The norm at any performance except for a music concert is to turn off all cellphones and electronic devices, but when dancer and choreographer Peggy Baker told the audience otherwise at “Dance: Made in Canada – Robinson Series Premiere” on August 13, eyebrows went up. She clarified that for Andrew Tay’s piece, “You can’t buy it (but I’ll sell it to you anyways) SUCKA”, and not for Lina Cruz’s, “Waiting for a Sleepless Night” (both were world premieres), the audience was not only allowed to keep their phones on, but were encourage to use them throughout the night. It was a rarity at the Betty Oliphant Theatre, but one that would prove to be highly entertaining.
As the lights dimmed slightly, a youngish look man from the upper right section of the theatre, clad in nerdy glasses, white sneakers and casual wear, bolted down the stairs and leapt onto the stage. He picked up a mic and turned his back to the audience, waiting, waiting, waiting before saying, “Did you come here to be saved? I can’t save you.” This was the unusual start to Tay’s piece and certainly got the audience’s attention.
The stage also wasn’t something usually seen at a dance performance, with a giant white splash pad taped down and various accoutrements littered on it. At the top left corner were a few stools with neon-coloured stuffed animals, while a soccer ball and a plastic hand were placed in two separate puffed-up clear bags. There were other pieces, too, that didn’t become recognizable until Tay starting incorporating them into his routine, like the flesh-coloured hosiery he donned after stripping down to boxer briefs (which he took off at the end), a bottle of gel he squirted onto his abdomen, and a mop head he used as a wig when twirling around the splash pad.
Oh, and Baker’s instructions to the audience to use their phones? That came into play about halfway through when a second curtain rose and two posters were displayed on the back wall, each one featuring giant neon-coloured characters. The one on the left read “WHAT THE F*** DO YOU WANT?” and the other read “TEXT”, with an accompanying phone number. The gimmick was if you texted a message to that number — and at one point, Tay, writhing on the ground, instructed the audience to both spill their desires and tell him what to do — a program linked to the speaker system would play it in real time.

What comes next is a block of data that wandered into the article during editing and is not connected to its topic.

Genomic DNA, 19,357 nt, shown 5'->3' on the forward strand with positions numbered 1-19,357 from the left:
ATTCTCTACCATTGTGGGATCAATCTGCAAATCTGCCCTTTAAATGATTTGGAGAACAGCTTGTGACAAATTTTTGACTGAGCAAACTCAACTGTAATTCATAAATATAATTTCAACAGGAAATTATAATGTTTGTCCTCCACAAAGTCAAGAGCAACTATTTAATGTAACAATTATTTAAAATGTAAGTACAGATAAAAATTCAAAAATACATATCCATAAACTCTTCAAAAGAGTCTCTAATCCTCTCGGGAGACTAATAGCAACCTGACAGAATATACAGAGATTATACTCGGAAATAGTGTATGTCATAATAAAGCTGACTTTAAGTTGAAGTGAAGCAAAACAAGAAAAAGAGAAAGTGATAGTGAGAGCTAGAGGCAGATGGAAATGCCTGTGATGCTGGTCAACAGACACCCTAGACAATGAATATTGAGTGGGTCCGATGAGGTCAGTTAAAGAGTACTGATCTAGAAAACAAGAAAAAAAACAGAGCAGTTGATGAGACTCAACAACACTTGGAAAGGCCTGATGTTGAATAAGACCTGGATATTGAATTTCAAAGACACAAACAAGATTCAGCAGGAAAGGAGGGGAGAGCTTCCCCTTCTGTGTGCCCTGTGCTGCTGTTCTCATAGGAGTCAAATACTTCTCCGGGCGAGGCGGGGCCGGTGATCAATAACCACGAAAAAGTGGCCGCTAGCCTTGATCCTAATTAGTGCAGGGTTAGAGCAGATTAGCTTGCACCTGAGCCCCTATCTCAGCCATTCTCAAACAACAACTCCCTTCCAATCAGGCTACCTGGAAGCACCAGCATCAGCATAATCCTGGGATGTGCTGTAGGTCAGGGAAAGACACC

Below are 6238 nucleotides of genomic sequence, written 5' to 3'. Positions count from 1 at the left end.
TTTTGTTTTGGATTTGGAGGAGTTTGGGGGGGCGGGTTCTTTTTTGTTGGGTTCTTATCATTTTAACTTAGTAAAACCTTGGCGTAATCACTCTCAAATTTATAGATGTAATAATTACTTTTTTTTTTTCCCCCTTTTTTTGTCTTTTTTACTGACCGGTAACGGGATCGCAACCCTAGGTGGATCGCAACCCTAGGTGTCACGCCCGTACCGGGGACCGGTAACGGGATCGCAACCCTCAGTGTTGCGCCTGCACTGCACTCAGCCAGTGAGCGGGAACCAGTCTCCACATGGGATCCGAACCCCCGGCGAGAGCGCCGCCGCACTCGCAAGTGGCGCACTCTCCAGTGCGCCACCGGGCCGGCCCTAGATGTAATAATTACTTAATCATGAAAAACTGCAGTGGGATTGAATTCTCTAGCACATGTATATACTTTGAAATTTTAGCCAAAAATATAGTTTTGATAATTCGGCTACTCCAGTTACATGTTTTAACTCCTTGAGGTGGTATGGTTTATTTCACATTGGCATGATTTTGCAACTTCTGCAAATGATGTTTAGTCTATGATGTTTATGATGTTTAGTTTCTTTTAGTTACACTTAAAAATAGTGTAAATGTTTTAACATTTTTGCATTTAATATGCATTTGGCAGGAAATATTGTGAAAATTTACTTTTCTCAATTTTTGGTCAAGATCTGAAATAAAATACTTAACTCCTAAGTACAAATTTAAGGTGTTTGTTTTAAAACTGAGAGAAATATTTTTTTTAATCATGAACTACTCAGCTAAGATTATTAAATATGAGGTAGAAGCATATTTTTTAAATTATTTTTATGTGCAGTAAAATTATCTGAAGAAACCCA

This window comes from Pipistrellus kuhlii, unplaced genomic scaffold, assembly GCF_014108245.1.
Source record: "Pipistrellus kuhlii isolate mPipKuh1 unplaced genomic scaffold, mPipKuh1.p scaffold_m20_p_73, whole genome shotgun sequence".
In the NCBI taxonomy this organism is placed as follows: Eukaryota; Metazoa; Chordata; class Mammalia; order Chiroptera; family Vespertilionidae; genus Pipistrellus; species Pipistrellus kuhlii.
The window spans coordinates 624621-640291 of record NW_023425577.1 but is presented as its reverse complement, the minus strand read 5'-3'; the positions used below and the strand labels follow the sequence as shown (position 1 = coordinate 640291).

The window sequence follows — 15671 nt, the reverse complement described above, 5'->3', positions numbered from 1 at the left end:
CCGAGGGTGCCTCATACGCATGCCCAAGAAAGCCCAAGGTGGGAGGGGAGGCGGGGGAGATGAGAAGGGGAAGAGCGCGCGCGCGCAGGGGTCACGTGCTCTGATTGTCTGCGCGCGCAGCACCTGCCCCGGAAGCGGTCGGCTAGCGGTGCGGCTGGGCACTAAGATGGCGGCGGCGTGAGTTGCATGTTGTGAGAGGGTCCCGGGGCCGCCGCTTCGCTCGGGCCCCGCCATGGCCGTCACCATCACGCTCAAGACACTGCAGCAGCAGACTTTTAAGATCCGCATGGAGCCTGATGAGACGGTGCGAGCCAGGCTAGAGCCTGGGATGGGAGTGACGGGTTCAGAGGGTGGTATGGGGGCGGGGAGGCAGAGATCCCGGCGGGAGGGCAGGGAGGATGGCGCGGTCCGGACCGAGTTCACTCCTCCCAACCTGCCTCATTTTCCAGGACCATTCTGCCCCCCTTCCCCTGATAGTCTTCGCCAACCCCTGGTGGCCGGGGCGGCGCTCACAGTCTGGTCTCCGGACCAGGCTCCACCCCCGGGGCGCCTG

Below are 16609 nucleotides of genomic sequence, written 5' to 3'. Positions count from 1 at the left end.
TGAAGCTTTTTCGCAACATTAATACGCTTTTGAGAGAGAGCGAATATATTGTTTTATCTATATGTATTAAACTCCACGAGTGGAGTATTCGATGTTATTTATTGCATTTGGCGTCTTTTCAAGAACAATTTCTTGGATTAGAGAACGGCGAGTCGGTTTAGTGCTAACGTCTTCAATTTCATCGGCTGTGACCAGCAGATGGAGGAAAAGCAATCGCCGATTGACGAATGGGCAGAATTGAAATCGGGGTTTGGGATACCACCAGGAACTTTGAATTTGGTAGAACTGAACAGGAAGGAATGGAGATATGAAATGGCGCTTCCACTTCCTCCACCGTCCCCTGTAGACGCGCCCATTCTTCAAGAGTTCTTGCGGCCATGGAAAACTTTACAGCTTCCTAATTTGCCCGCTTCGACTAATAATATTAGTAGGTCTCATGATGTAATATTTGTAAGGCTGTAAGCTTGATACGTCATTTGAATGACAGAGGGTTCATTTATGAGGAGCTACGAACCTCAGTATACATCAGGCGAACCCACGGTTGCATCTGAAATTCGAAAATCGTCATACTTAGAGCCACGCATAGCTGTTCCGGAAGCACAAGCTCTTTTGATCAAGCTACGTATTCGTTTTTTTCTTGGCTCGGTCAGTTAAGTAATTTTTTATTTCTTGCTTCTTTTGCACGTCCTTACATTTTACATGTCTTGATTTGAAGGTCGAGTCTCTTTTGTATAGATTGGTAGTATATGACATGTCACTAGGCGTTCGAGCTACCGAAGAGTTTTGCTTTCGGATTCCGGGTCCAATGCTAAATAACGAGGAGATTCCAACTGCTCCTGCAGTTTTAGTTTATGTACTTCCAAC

Was it entertaining? Very much so, although more as a result of the interactive element than what Tay was actually doing onstage. His movements were so far removed from dance (save for one bit at the end) that it’d be more appropriate to call it performance art, but to his credit, he stayed in character throughout. He clearly has such a vivid imagination and finely-tuned dancer’s body that it would have been nice to see him exploit both in a fuller dimension.
After a brief pause to change the set, the next piece was ready for viewing. There were two dancers this time, Jean-François Duke and Fabien Piché, who were “two buddies wander(ing) into a desolate yet enthralling atmosphere”. Duke was the taller and darker of the two, while Piché was blond, shorter and more compact. It was fascinating to see both men use their different bodies to both go solo and play off each other, using the other to tumble, lean, push, jump and roll in their piece.
Piché was definitely the stronger of the two, displaying an energy that was powerful and intense and reflected in his macro and micro movements. It’s not to say Duke performed poorly, but when dancing next to Piché, there was a noticeable difference in ability, passion and execution. They were accompanied by pianist Philippe Noireaut, who impressively use his instrument in multiple capacities by drumming his fingers along the top, slapping the wood and playing the keys conventionally. At times, he played by himself while at others, he either accompanied a prerecorded soundtrack or rested to let the audio take over.
It was a mesmerizing performance with few shortfalls, especially with Piché dancing so strongly. He may not have the typical dancer’s body associated with the art form, but when he got up onstage, he made it a total non-factor. And when paired with the first offering, it turned out to be a very interesting night indeed.